2. Shelties act like high energy dogs – this sounds scary, but it’s perfect for a family with kids.Unlike other breeds that are high-energy, Shelties are totally content running up and down stairs or in circles to release energy.  We had Cooper in an apartment for a year and a half, and we never felt like he needed immense amounts of activity to stay happy and healthy.
  3. These dogs are extremely We trained Cooper early on to recall perfectly to his name.  I 100% without a doubt trust him off-leash.  Shelties are extremely pack-oriented and tend to view their families as their herd; Cooper always keeps an eye on each one of us, and never wanders out of sight.
  4. I cannot stress enough how smart Shetland Sheepdogs are. They respond extremelywell to clicker training and can be rewarded with pretty much anything (including affection).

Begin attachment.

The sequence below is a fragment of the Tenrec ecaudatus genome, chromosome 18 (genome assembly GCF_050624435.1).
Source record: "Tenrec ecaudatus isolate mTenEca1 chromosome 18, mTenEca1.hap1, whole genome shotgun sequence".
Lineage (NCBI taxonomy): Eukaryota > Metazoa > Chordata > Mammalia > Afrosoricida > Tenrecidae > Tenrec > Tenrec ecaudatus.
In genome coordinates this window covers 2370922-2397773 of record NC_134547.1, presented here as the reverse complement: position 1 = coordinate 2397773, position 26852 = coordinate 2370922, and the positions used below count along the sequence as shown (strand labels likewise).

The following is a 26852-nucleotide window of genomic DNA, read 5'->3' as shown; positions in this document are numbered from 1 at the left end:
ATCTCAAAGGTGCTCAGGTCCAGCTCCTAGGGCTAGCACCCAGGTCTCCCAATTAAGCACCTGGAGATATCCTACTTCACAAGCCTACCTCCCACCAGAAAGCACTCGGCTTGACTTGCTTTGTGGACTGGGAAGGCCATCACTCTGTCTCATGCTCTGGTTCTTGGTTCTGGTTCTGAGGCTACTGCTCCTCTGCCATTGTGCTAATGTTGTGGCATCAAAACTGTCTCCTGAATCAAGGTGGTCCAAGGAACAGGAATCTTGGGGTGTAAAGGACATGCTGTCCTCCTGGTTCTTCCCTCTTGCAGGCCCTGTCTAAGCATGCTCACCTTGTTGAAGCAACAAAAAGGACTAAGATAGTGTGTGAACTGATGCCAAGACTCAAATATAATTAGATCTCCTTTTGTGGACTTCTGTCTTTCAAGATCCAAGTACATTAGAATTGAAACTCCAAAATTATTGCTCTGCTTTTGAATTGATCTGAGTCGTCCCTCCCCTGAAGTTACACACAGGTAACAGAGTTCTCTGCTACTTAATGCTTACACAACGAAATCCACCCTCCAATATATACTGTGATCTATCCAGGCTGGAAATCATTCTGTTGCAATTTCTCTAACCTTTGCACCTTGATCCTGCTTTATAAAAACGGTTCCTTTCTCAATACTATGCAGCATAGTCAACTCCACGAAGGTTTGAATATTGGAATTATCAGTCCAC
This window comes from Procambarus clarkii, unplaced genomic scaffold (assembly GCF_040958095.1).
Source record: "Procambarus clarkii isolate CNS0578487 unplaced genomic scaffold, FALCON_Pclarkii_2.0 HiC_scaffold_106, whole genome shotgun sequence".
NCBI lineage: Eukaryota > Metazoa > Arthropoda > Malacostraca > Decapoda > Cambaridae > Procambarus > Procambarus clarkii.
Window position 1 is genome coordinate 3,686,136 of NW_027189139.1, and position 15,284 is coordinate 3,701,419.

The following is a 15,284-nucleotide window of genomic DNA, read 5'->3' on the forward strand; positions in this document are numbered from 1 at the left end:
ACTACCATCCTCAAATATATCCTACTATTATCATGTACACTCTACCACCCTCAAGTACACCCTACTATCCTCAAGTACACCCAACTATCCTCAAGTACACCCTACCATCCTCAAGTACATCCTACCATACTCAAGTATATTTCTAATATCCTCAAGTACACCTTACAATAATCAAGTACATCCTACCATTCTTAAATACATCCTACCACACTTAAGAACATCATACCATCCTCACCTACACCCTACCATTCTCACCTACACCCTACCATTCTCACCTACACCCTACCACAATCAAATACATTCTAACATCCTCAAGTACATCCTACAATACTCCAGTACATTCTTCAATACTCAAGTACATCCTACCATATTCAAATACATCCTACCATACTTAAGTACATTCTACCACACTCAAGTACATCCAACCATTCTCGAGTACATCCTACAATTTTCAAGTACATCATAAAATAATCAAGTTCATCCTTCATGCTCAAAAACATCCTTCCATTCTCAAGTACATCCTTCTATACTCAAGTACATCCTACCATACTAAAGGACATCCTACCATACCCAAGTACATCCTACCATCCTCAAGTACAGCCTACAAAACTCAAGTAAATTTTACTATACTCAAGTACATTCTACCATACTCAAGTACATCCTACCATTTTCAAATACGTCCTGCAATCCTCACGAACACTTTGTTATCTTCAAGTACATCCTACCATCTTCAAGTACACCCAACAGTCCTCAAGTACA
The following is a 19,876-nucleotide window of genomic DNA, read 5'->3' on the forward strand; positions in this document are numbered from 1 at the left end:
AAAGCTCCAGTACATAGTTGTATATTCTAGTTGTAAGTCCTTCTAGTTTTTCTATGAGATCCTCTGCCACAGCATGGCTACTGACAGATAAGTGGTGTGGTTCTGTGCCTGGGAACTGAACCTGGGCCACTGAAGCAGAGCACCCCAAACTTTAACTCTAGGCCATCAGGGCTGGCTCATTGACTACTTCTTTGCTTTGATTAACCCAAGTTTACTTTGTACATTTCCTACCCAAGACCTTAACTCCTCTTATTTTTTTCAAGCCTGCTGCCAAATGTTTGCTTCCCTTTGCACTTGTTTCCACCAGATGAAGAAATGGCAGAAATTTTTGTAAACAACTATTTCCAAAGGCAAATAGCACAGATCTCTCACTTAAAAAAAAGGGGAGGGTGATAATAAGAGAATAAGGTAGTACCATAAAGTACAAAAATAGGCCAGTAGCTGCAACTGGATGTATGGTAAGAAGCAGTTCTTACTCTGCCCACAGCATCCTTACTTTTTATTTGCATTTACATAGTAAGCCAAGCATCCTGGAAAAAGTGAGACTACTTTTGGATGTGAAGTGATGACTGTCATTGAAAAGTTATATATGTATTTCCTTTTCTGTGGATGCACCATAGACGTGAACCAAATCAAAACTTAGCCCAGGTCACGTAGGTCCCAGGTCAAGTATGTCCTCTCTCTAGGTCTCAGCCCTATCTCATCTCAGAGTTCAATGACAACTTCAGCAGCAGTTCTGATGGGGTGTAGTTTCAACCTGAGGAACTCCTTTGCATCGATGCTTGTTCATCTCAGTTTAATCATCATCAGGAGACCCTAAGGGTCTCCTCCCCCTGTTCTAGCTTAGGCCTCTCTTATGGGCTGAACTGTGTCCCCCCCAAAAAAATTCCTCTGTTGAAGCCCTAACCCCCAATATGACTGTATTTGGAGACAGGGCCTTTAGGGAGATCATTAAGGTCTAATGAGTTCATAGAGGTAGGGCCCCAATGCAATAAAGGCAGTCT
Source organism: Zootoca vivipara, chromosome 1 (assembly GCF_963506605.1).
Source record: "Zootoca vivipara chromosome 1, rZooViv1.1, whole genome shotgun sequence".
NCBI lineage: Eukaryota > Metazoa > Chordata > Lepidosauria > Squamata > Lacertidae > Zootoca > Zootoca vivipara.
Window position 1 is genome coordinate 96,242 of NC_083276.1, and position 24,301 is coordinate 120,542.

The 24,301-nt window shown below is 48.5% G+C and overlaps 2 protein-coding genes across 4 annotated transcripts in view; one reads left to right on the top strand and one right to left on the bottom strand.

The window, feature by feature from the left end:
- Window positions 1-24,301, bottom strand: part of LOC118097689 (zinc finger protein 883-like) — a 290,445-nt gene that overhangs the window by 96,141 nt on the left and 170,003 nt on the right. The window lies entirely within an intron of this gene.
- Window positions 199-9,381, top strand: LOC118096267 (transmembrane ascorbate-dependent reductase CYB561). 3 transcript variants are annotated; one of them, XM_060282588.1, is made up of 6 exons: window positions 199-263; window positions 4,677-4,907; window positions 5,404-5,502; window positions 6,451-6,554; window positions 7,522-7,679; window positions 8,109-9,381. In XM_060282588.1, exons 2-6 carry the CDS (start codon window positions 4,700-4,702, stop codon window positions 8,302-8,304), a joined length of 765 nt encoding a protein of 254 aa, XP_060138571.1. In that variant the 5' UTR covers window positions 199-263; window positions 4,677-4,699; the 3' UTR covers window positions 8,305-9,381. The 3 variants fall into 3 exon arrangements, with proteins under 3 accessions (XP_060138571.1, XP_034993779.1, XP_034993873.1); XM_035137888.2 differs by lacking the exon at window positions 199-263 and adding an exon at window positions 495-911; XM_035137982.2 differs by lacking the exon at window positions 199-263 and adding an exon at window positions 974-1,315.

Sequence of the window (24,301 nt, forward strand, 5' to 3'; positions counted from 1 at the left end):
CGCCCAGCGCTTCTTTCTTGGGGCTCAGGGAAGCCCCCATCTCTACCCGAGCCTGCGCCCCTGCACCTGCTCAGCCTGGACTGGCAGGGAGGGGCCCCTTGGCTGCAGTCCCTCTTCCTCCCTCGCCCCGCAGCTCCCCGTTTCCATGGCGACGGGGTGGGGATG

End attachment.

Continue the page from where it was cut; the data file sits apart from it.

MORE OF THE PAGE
When trained and raised right, a dog (of any breed) can be the best companion for your child.  Kenna and Cooper certainly have a special bond that grows and changes each day.  Keep in mind: as your child grows older, you must be more diligent in supervising his play with your dog.  Regardless of how much you trust them, dogs are very influencible and can be traumatized very easily.  I am a firm believer in the fact that there are no “bad dogs;” there are only dogs who feel they need to protect themselves from humans and other animals by means of aggression.  If we don’t give a dog a reason to believe they need to protect themselves from us, we will have a good dog.

Tips and Tricks for Raising a “Good Dog” Suitable for Living with Children